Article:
I like Scott Atran‘s work on terrorism so was looking for his viewpoint after Christchurch and Colombo. I just hope to hell that what he had published in The Guardian — From Christchurch to Colombo, Islamists and the far right are playing a deadly duet — will be proven wrong:
How should we make sense of the Easter Sunday church and hotel bombings in Sri Lanka that killed more than 250 people and wounded 500? Now that Islamic State appears to have claimed responsibility for the attacks, the question arises: is this merely the latest symptom of an epidemic of Islamist violence, motivated by a belief in offensive jihad (“holy war”)?
The answer is complex and not necessarily in line with public perceptions. Islamist terrorism has been decreasing globally, and particularly in the west, since its peak in 2014-15 when Isis established its caliphate. In recent years, however, far-right supremacist terrorism has risen sharply, to more than one-third of terror attacks globally, even accounting for every extremist killing in the US in 2018. Yet it was more likely to be overlooked or tolerated by western polities, because of cultural history, familiarity and legal protections extended to domestic groups (such as US constitutional safeguards for freedom of speech and the right to bear arms). Thus, attacks by Muslims between 2006 and 2015 received 4.6 times more coverage in US media than other terrorist attacks (controlling for target type, fatalities, arrests).
Further along, Atran’s comment reminds me of the “manifestos” like Naji’s Management of Savagery.
The spread of this transnational terrorism, whether Islamist revivalism or resurgent ethno-nationalism, is fragmenting the social and political consensus globally. That is precisely its aim: to create the void that will usher in a new world, with no room for innocents on the other side, and no “grey zone” in between.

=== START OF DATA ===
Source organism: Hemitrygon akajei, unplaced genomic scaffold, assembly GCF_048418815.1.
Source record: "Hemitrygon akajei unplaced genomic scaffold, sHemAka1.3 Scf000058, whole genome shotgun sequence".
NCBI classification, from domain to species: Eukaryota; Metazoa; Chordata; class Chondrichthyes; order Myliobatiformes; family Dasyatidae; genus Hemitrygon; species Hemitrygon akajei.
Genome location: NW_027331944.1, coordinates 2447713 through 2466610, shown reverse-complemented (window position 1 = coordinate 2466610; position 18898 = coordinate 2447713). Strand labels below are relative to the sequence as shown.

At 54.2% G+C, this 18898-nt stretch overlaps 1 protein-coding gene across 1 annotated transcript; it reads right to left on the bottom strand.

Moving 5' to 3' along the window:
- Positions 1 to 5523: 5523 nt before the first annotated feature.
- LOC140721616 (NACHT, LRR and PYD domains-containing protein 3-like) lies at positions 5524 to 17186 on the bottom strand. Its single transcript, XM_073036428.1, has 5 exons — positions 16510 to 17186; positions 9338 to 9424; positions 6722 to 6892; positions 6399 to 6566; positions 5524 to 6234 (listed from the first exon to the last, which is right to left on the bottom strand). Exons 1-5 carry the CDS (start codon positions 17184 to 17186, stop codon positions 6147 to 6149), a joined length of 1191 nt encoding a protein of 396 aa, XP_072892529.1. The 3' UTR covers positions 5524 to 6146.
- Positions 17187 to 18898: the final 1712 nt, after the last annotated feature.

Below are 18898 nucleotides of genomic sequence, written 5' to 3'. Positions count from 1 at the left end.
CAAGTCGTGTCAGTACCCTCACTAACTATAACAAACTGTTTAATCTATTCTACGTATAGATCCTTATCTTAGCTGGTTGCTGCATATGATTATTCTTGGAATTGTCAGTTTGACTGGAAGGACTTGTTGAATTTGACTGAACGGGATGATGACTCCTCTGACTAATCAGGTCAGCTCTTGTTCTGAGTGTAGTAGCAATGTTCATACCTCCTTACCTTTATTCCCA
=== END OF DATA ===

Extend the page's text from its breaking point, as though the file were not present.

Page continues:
Now it’s the Right’s turn, and they have learned from the Islamists:
Far-right terrorism has increasingly co-opted key jihadist precepts and tactics (although it tends to involve lone actors linked mainly through social media). In 2007, the supremacist group Aryan Nations proclaimed an “Aryan jihad” to destroy the “Judaic-tyrannical” system of “so-called western democratic states”. Dylann Roof, who in 2015 killed nine African-American churchgoers in South Carolina, made his own link. Responding to a court examiner, he said he was “like a Palestinian in an Israeli jail after killing nine people … the Palestinian would not be upset or have any regret”. As a prelude to the Christchurch attack, the suspect posted a manifesto citing Roof and Anders Breivik, the Norwegian who killed scores of leftist youth in 2011, as inspirations. It adopts a version of the jihadists’ reasoning to justify mass killing as moral virtue: appealing to a transnational brotherhood in a clash of civilisations that pits one global identity (the white race) against another (Islam) in a fight to the death for survival, with no place for bystanders or fence-sitters.
We hear of relief and jubilation in areas that have been liberated from the Isis Calipate in Iraq-Syria but depressingly Atran’s research suggests that that is not the whole story.